Women with live births resulting from conceptions that occurred during the study were asked to complete an additional questionnaire 3 weeks after the estimated date of delivery to assess pregnancy outcomes, and to provide medical release of information forms to allow study staff to access the prenatal and obstetrical medical records. Women who did not conceive during the study were contacted six months after study completion and asked to complete a questionnaire designed to ascertain any pregnancy or medical treatment that may have occurred beyond the study observation period .
Participants were instructed to perform biospecimen collection during the first two cycles of active observation. Men and women both were asked to collect daily first-morning urine samples (first void upon waking) from the first day of fertile-quality cervical fluid throughout the fertile window until the EDO/C + 2 days. Men were asked to discontinue collecting after EDO/C + 2 days (the end of the biologically relevant time period for conception), and women were asked to continue to collect for the remainder of the menstrual cycle until the onset of the next menses or until she had a positive home pregnancy test (QuickVue, Quidel, San Diego, CA, USA) at EDO/C + 18 days. In cases where first-morning samples were not collected, participants were instructed to collect later in the day and mark the specimen to indicate that it was not first-morning. Urine was collected in four-ounce polypropylene specimen cups then transferred to 50 mL polypropylene tubes that were placed in the participants’ home freezer until the end of the menstrual cycle. At the end of each cycle, a member of the study staff collected the samples from the participants and transported them to the laboratory.
Both members of the couple completed a saliva specimen using a Quantisal Oral Fluid Collection Device (Immunalysis, Pomona, CA, USA) on EDO/C + 2 days. These specimens were retrieved by study staff at the end of each cycle.
A semen sample from the man was collected at home through intercourse after EDO/C + 2 days but before the onset of menses of EDO/C + 18 days using a Male-FactorPak™ semen collection device (Apex Medical Technologies, Inc., San Diego, CA, USA) . The semen sample was frozen in the participant’s home freezer and picked up by staff at the end of the cycle. Abstinence prior to semen sample collection was not required but acts of intercourse were to be tracked on the daily fertility chart.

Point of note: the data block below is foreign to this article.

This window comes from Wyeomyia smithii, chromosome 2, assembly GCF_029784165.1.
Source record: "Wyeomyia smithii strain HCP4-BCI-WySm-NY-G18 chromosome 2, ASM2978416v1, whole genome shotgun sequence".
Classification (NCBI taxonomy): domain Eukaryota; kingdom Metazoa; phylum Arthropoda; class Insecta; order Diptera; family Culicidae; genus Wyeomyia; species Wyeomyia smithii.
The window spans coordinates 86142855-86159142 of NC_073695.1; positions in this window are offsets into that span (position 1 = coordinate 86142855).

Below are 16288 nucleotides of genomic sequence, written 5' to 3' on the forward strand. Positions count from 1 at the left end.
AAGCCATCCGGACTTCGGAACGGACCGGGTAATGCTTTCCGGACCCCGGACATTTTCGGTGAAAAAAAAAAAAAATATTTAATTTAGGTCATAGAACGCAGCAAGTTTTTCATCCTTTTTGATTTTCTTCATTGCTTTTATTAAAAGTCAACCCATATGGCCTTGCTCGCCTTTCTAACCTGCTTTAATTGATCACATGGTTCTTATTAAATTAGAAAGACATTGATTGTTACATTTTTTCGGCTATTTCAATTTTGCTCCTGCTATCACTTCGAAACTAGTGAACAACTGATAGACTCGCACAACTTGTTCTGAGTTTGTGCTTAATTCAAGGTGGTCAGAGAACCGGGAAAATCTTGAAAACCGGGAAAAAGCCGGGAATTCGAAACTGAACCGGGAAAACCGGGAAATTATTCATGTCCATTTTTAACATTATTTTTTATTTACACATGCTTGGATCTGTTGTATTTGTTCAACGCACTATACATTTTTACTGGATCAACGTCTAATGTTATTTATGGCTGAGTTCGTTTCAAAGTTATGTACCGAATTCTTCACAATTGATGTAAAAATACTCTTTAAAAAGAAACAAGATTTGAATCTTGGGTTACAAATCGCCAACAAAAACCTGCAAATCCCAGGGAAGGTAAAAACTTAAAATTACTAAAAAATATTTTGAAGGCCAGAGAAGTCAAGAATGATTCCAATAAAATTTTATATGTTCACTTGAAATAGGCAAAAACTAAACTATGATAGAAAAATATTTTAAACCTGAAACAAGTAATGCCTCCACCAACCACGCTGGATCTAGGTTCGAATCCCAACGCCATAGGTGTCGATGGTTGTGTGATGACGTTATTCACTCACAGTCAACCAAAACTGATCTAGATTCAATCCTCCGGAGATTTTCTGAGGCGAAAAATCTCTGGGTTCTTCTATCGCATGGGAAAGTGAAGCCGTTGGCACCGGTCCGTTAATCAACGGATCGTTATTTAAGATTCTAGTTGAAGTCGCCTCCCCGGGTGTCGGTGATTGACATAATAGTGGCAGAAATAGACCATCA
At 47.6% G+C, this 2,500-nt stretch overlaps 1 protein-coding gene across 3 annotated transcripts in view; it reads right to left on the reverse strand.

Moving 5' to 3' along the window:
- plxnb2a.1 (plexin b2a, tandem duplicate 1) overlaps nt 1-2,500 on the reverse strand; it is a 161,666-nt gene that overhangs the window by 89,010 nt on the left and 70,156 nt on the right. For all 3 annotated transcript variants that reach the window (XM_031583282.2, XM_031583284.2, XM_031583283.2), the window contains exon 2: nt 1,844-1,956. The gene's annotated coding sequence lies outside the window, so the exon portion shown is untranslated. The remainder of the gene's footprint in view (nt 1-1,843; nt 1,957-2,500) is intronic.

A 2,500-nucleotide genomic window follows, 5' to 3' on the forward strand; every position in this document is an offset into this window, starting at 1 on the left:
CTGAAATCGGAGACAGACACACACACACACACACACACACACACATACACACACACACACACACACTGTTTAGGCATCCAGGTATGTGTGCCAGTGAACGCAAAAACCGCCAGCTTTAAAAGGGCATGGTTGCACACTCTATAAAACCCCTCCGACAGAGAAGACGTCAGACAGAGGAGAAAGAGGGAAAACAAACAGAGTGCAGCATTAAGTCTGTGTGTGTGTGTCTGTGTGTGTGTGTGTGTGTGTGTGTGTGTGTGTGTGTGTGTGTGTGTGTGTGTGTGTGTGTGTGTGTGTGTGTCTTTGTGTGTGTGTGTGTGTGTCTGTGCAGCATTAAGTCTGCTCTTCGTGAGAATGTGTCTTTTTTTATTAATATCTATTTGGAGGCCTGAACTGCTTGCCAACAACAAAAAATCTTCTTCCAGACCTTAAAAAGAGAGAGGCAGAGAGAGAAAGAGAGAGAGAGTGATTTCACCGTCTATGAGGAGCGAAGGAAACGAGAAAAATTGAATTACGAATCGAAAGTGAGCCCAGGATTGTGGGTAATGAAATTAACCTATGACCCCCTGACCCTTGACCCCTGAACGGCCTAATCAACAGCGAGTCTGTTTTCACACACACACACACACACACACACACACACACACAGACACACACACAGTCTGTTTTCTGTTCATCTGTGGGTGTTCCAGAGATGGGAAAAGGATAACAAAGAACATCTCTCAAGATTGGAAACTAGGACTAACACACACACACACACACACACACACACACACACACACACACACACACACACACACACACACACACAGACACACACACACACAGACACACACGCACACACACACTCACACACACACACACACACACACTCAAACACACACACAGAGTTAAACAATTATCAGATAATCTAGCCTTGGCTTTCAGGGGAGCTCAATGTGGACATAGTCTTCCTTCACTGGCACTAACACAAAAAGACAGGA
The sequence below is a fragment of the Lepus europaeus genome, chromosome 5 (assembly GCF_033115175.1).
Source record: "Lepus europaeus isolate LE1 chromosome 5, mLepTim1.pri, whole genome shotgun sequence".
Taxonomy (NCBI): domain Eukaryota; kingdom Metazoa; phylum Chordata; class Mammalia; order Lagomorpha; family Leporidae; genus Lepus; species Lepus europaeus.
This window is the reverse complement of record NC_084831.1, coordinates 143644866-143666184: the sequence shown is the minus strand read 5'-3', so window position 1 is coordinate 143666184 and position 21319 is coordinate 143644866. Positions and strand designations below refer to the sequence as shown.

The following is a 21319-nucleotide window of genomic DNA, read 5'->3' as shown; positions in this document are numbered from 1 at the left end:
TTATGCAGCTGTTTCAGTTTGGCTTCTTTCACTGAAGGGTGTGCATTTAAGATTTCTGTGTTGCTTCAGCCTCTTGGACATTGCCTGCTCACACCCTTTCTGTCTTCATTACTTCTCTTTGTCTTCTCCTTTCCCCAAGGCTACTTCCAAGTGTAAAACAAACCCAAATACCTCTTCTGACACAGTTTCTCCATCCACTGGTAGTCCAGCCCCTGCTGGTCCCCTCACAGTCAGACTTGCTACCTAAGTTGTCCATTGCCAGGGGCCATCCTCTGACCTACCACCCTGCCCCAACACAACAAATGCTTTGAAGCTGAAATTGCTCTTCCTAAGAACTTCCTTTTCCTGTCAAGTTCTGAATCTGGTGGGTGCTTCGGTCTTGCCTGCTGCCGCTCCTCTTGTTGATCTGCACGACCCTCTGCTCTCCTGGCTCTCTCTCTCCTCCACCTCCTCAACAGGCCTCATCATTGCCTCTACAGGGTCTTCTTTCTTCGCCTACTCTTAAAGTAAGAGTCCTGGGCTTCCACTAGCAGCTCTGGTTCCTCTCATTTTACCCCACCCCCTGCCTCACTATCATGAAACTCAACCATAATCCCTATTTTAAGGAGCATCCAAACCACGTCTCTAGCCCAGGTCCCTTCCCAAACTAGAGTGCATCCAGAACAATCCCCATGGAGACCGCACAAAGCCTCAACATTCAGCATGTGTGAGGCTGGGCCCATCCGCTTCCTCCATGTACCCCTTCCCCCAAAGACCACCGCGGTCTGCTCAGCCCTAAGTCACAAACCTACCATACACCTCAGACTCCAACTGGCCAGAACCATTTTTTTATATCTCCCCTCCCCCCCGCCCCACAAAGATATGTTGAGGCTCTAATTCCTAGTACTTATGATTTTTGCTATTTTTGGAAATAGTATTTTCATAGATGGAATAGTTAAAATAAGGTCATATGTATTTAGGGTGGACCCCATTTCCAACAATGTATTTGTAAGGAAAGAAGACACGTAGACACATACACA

Couples were compensated up to $400 USD as follows: $15/cycle for completion of two fertility charts and EDO/C + 2 day questionnaires (women); $20/cycle for semen samples and completion of the EDO/C + 2 day questionnaire (men); $10/cycle/person for saliva samples; $20/cycle/person for urine samples; $7.50/cycle/person for EDO/C + 18 day questionnaires; $12.50/cycle/person for EDO/C + 6 week questionnaires; $15/cycle/person for EDO/C + 38 week questionnaires; $20/person study completion bonus; $10/couple for acquaintance referral up to three. Couples who conceived in the first cycle of study participation were compensated what they would have received had they participated in a second cycle to avoid any incentive to delay conception in order to increase compensation .
Descriptive statistics were calculated to summarize cohort characteristics, biospecimen collection compliance, and questionnaire completion using SAS software (SAS version 9.4, SAS Institute, Inc., Cary, NC, USA).
Reasons for initial ineligibility by sexa
Reason for ineligibility
(n = 76)
(n = 267)
>1 h drive from Salt Lake City
Unable to respond to questionnaires in English
Not planning to conceive within 3 monthsc
Medroxy-progesterone acetate injection in last 12 months
Fewer than 9 menstrual flows in the past yearc
Unable to conceive after a year of regular, unprotected intercourse
Previous infertility or subfertility diagnosis
Continuous or indistinguishable cervical mucus patterns in previous charting
Separated from partner
Efficiency and cost of recruitment by recruitment method
Enrolled (indexe only)
Investment per couple enrolled
Word of Mouth
Email or newsletter
Local news agency websitea
Characteristics of study participants
All participants (n = 366)
Male (n = 183)
Female (n = 183)
mean ± SD, or n (%)
mean ± SD, or n (%)
mean ± SD, or n(%)
27.7 ± 4.0
28.5 ± 3.8
27.1 ± 3.6
26.1 ± 5.6
27.2 ± 5.8
24.9 ± 5.0
Employed for wages
Some college (1–3 years)
College (>4 years, graduate)
Urine collection completion relative to estimated day of ovulation with or without conception (EDO/C)
EDO/C + 1
EDO/C + 2
EDO/C + 3
Concurrent and retrospective questionnaire completion by cycle and sex
EDO/C + 2 days
EDO/C + 18 days
EDO/C + 6 weeks
EDO/C + 38 weeks